Plans to build a $100 million liquefied-natural gas (LNG) production plant in Groveton Village are on “hold,” according to the developer, Clear Energy of Marlborough, Mass.
“We’re re-evaluating the project and working with issues that have arisen with the state of New Hampshire,” said Evan Coleman, Clear Energy’s chief operating officer. Coleman would not elaborate Sunday on what those issues are, but said more information may be forthcoming from Clear Energy by mid-August.
Hailed by local and state officials alike, a ground-breaking ceremony for the Groveton LNG facility had been tentatively scheduled for this spring or early summer. The plant was expected to be operational sometime in 2015.
In late April, Coleman said that due to demand, the plant’s initial output would be increased by a third, with the potential creation of 15 additional jobs.
The 67-acre parcel is on the grounds of the former Wausau paper mill’s wastewater treatment lagoons. The LNG plant — which Clear Energy would build and then sell to another party which would operate it — is expected to bring more than 80 jobs to Groveton village, nearly all of them for truck drivers, with a starting pay rate of $19 per hour.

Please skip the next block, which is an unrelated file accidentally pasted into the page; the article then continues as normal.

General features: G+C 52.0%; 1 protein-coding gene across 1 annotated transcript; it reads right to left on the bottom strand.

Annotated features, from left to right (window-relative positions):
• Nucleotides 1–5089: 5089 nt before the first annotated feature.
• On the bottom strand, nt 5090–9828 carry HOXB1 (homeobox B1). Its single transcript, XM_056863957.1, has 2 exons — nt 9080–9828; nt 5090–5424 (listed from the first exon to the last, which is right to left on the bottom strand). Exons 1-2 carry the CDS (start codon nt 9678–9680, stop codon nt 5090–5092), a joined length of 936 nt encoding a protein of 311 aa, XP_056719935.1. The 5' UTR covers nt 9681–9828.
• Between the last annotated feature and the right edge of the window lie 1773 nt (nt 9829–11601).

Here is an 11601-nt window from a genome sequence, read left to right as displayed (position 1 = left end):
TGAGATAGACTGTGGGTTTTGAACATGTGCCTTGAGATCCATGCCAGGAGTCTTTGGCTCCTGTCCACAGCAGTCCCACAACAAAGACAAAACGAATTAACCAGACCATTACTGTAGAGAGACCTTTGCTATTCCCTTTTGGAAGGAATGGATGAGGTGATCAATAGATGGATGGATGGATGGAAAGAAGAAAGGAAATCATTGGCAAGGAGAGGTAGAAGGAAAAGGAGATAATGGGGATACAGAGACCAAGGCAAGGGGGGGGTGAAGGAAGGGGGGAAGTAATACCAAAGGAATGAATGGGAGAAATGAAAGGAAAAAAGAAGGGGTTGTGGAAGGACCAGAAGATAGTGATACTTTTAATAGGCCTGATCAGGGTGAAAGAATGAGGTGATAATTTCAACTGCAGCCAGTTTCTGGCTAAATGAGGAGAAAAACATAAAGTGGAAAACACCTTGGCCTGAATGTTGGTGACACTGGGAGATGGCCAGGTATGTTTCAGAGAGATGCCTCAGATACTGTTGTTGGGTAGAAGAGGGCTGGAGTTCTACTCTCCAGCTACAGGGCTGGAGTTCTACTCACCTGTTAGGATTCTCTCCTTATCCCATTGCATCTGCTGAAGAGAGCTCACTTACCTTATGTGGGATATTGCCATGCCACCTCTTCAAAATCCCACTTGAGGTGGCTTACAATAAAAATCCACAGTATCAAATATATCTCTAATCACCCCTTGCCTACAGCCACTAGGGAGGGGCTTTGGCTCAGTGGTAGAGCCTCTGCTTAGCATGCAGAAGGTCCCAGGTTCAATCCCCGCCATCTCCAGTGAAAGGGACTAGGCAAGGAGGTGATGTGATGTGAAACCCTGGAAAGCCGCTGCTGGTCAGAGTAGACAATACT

The plant is projected to generate $1.7 million annually in property taxes, which could effectively cut Northumberland’s municipal tax rate in half. Additionally, Clear Energy pledged to make a $100,000 annual charitable donation for 15 years to the town.
The plant could make up to 600,000 gallons of LNG daily, with most of the output destined for customers in southern New England but also for fueling stations in the North Country and nearby Vermont.
One of the fueling stations had been proposed to be located at Gorham Paper and Tissue, which CEO Michael Cummings said would help offset seasonal spikes in the cost of natural gas which this past winter forced GPAT to curtail production and lay off 25 employees.
State Sen. Jeff Woodburn, D-Dalton, on Sunday said while Clear Energy’s announcement about the LNG plant was unfortunate, it represents only a “bump in the road.”
“It’s important not to get too focused on one developer or one use and to be more open of other proposals,” said Woodburn. The senator said the current property owners have “greatly improved” the site.
“Every day, that site is better than it was and more valuable, and I think the right buyer will emerge.”
Woodburn said the state’s Department of Resources and Economic Development is pursuing some leads for the site.
“If Evan (Coleman) comes back, that’s fine, too,” Woodburn said of Clear Energy’s CEO, but “he may have to get in line.”